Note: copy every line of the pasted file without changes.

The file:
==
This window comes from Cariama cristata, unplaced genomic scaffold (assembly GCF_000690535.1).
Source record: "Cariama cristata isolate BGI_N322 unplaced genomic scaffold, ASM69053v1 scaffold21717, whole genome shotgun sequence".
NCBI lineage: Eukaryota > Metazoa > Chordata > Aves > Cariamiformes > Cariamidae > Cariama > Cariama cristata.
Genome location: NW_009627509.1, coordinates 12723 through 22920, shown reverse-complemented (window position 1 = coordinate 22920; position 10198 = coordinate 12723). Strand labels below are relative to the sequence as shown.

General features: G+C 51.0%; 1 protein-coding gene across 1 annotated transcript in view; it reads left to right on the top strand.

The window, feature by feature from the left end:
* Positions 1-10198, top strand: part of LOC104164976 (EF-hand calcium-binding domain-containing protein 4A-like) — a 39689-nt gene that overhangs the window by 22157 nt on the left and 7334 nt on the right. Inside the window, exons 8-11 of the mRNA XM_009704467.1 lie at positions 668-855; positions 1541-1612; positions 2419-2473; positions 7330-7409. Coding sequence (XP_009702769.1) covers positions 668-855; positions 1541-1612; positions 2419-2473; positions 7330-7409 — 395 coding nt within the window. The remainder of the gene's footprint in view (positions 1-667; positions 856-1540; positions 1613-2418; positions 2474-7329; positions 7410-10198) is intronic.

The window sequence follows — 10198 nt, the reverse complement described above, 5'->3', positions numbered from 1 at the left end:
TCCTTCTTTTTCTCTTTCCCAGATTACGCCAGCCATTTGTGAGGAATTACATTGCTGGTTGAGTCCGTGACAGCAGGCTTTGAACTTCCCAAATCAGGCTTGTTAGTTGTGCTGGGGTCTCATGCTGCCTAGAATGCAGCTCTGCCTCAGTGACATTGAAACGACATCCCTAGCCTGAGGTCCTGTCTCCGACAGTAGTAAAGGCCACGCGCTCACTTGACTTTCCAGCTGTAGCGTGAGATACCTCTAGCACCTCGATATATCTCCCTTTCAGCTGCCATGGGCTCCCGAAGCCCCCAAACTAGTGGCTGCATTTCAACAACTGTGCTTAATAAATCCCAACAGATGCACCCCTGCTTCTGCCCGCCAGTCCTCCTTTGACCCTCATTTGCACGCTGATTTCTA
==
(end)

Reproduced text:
This window comes from Cariama cristata, unplaced genomic scaffold (assembly GCF_000690535.1).
Source record: "Cariama cristata isolate BGI_N322 unplaced genomic scaffold, ASM69053v1 scaffold21717, whole genome shotgun sequence".
NCBI lineage: Eukaryota > Metazoa > Chordata > Aves > Cariamiformes > Cariamidae > Cariama > Cariama cristata.
Genome location: NW_009627509.1, coordinates 12723 through 22920, shown reverse-complemented (window position 1 = coordinate 22920; position 10198 = coordinate 12723). Strand labels below are relative to the sequence as shown.

General features: G+C 51.0%; 1 protein-coding gene across 1 annotated transcript in view; it reads left to right on the top strand.

The window, feature by feature from the left end:
* Positions 1-10198, top strand: part of LOC104164976 (EF-hand calcium-binding domain-containing protein 4A-like) — a 39689-nt gene that overhangs the window by 22157 nt on the left and 7334 nt on the right. Inside the window, exons 8-11 of the mRNA XM_009704467.1 lie at positions 668-855; positions 1541-1612; positions 2419-2473; positions 7330-7409. Coding sequence (XP_009702769.1) covers positions 668-855; positions 1541-1612; positions 2419-2473; positions 7330-7409 — 395 coding nt within the window. The remainder of the gene's footprint in view (positions 1-667; positions 856-1540; positions 1613-2418; positions 2474-7329; positions 7410-10198) is intronic.

The window sequence follows — 10198 nt, the reverse complement described above, 5'->3', positions numbered from 1 at the left end:
TCCTTCTTTTTCTCTTTCCCAGATTACGCCAGCCATTTGTGAGGAATTACATTGCTGGTTGAGTCCGTGACAGCAGGCTTTGAACTTCCCAAATCAGGCTTGTTAGTTGTGCTGGGGTCTCATGCTGCCTAGAATGCAGCTCTGCCTCAGTGACATTGAAACGACATCCCTAGCCTGAGGTCCTGTCTCCGACAGTAGTAAAGGCCACGCGCTCACTTGACTTTCCAGCTGTAGCGTGAGATACCTCTAGCACCTCGATATATCTCCCTTTCAGCTGCCATGGGCTCCCGAAGCCCCCAAACTAGTGGCTGCATTTCAACAACTGTGCTTAATAAATCCCAACAGATGCACCCCTGCTTCTGCCCGCCAGTCCTCCTTTGACCCTCATTTGCACGCTGATTTCTA